The position that once required three seasons to produce fruit now only needs a season – if even that much. At least one rookie wideout always steps up with major fantasy value – Michael Thomas, Amari Cooper, Odell Beckham and Kelvin Benjamin to name but a few.
The NFL is a passing league and those wide receivers are offering high production and much more consistency than years past. The type of receiver will impact his draft stock since it will match to the needs of the acquiring team. Big and tall for a possession role, tough with great hands for the slot or speedsters as a split end to stretch the field.
These wide receivers will be drafted in the first few rounds and carry the expectations that they will contribute from the start.
Corey Davis – 6-3, 209 lbs. Western Michigan
Davis is the all-time FBS leader in receiving yards and was the MAC Conference Offensive Player of the year for 2016. A four-year starter started as the MAC Freshman of the year and ended with over 5000 career receiving yards.
The top wideout on many draft boards, Davis brings a complete set of mature skills. He is noted for run-after-the-catch skills, sharp routes, great hands and can break tackles. He plays with an attitude and has experience in all weather conditions. He’s been durable and consistent. Davis is an excellent all-around prospect expected to step into a No. 1 role for an NFL team.
Mike Williams, 6-4, 218 lbs. Clemson
Williams is another strong contender to be the first wideout drafted. A physically-imposing receiver, Williams comes off a National Championship as the primary receiver for high-powered Clemson offense. He missed 2015 with a fractured bone in his neck but returned to post career best stats as a red-shirt junior last year. His size makes him a tremendous red-zone weapon and he can out-jump and out-fight smaller defensive backs for the ball.
He is also great at high pointing the ball. He should fit in as a dominating possession receiver with enough speed to damage a defense even after he catches the ball. He is likely the lowest risk wideout in the draft to become at least a good NFL prospect if not an elite one.
John Ross, 5-11, 188 lbs. Washington
Ross was only a minor player for his first two years with the Huskies and then missed 2015 when he tore his ACL. But Ross returned to post elite stats last year. He played with an injured shoulder for much of 2016 as well so there could be some injury concerns. Ross is obviously smaller than prototypical for an NFL wideout but he has two calling cards. His solid season last year and his 4.22/40 results from the NFL combine.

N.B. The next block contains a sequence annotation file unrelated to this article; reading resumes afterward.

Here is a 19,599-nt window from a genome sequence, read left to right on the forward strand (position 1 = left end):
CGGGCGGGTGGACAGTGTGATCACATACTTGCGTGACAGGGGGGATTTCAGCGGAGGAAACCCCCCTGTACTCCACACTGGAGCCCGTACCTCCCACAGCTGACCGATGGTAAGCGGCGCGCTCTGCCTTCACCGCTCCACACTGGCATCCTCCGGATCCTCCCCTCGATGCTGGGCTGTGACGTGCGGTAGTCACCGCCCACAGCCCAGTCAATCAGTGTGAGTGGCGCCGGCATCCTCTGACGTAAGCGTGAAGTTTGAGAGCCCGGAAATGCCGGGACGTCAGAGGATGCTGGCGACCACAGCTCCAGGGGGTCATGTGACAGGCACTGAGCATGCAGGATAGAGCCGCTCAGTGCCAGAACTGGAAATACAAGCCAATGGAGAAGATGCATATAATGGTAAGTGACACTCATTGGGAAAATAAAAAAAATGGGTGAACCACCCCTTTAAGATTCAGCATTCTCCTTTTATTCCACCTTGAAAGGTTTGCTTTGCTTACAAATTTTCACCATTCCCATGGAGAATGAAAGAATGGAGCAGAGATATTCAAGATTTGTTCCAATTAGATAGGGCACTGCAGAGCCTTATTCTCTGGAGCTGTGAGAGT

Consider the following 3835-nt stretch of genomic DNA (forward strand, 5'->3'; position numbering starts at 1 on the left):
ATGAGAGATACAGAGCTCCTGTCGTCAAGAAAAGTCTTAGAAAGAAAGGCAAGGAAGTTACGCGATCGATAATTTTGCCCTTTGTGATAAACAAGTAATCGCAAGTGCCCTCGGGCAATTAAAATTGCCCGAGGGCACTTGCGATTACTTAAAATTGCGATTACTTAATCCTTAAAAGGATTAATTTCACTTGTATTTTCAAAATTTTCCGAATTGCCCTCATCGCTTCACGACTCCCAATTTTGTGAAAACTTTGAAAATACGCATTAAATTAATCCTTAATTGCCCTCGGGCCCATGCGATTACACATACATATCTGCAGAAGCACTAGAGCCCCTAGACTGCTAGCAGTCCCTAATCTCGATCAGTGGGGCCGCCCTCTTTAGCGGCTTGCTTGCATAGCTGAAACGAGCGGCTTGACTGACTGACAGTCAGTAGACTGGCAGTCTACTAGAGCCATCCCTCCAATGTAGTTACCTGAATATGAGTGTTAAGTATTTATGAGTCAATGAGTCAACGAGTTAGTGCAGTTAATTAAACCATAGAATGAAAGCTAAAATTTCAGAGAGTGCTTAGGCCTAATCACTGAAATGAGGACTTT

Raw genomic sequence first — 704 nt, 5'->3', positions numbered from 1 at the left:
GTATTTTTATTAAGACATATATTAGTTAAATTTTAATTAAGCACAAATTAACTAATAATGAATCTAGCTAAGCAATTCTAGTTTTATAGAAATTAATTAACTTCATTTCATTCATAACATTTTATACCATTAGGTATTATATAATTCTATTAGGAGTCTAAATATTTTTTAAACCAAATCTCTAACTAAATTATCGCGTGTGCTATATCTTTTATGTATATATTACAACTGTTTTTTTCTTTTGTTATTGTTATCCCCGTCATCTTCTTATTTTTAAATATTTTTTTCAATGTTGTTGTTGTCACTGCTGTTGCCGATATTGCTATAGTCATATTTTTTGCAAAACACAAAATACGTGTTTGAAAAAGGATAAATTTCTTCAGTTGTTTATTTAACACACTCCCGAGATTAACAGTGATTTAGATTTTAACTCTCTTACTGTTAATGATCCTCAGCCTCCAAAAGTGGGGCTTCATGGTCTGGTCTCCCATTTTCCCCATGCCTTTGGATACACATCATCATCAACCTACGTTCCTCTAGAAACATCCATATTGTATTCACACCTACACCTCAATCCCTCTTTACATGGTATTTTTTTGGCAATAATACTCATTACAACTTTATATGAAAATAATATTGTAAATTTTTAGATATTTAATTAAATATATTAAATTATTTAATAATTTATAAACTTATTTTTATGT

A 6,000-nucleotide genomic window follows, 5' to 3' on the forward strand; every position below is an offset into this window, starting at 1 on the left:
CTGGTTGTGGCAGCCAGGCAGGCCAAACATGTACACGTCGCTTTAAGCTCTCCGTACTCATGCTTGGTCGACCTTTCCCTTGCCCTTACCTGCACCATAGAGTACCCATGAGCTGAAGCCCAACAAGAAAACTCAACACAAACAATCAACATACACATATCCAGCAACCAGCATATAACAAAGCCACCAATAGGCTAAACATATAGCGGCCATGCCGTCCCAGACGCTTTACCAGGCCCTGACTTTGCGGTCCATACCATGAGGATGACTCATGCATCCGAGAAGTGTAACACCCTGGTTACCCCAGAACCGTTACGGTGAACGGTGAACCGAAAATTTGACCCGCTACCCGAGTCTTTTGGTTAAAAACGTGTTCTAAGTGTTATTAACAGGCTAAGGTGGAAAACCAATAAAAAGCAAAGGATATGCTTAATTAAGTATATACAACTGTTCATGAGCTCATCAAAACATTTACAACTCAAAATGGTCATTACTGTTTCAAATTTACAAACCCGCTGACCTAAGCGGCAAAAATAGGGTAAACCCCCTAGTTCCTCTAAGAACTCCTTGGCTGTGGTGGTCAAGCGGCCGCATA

Ross could fit in either as a slot receiver or a field-stretching burner on the outside. He has big play ability and will change how defenses prepare to face his team. He could contribute on special teams as well. He’d make a great complement to a team that already has the big possession receiver and needs someone to concern the secondary on every play.
Isaiah “Zay” Jones, 6-2, 201 lbs, East Carolina
The four-year starter shares genetics with his father Robert Jones (Cowboys LB) and uncle Jeff Blake (Bengals QB). His 399 catches are an all-time NCAA record that included a ridiculous 158 receptions last year that also set the record for a single season. Considered a high character player, he’s played in all wideout spots and is driven to succeed.
His monster 2016 season was a product of the offense to some extent, but he improved every year in college. He’s more quick than fast and his size is no advantage. But he is mature and polished and could contribute as a starter as a rookie in the right situation. His reliable hands and crisp route running will serve him well in the NFL. He is a likely candidate for a slot role and to be a dangerous complement to an offense that already has a top wideout.
JuJu Smith-Schuster, 6-1, 215 lbs. USC
Smith-Schuster left USC after three seasons as a starter. He brings a very physical style of play that will serve him well in the red-zone and against defensive backs. He comes from a college noted for producing NFL-quality wideouts and offers a possession role that should allow him to at least secure a No. 2 target in an offense.
He’s a nice fit in a west coast scheme and can catch over the middle and tack on the tougher yards after the catch. He doesn’t have the speed to be a deep threat but is aggressive and will fight for the catch. Another plus is that he is also a very good blocker. Smith-Schuster doesn’t have elite measurables in any category but will fit into the NFL with his tough style of play.
Cooper Kupp, 6-2, 204 lbs. Eastern Washington
Kupp played against lesser quality teams in the Big Sky conference. But he was the most prolific wideout in Football Championship Subdivision history. He owns the all-time record in receptions (428), receiving yards (6464) and receiving touchdowns (73). Kupp caught over 100 passes in each of the last three seasons despite never playing in more than 13 games.
He played slot receiver in college and could transition into that role in the NFL but won’t necessarily be limited to it. Kupp has great hands and was far better than the quality of defenses that he’s faced. He’s dangerous in the open field and elusive despite only running a 4.62/40 at the combine. He’ll have to prove that he can transition to the higher level of competition but Kupp is already as accomplished as any receiver ever drafted.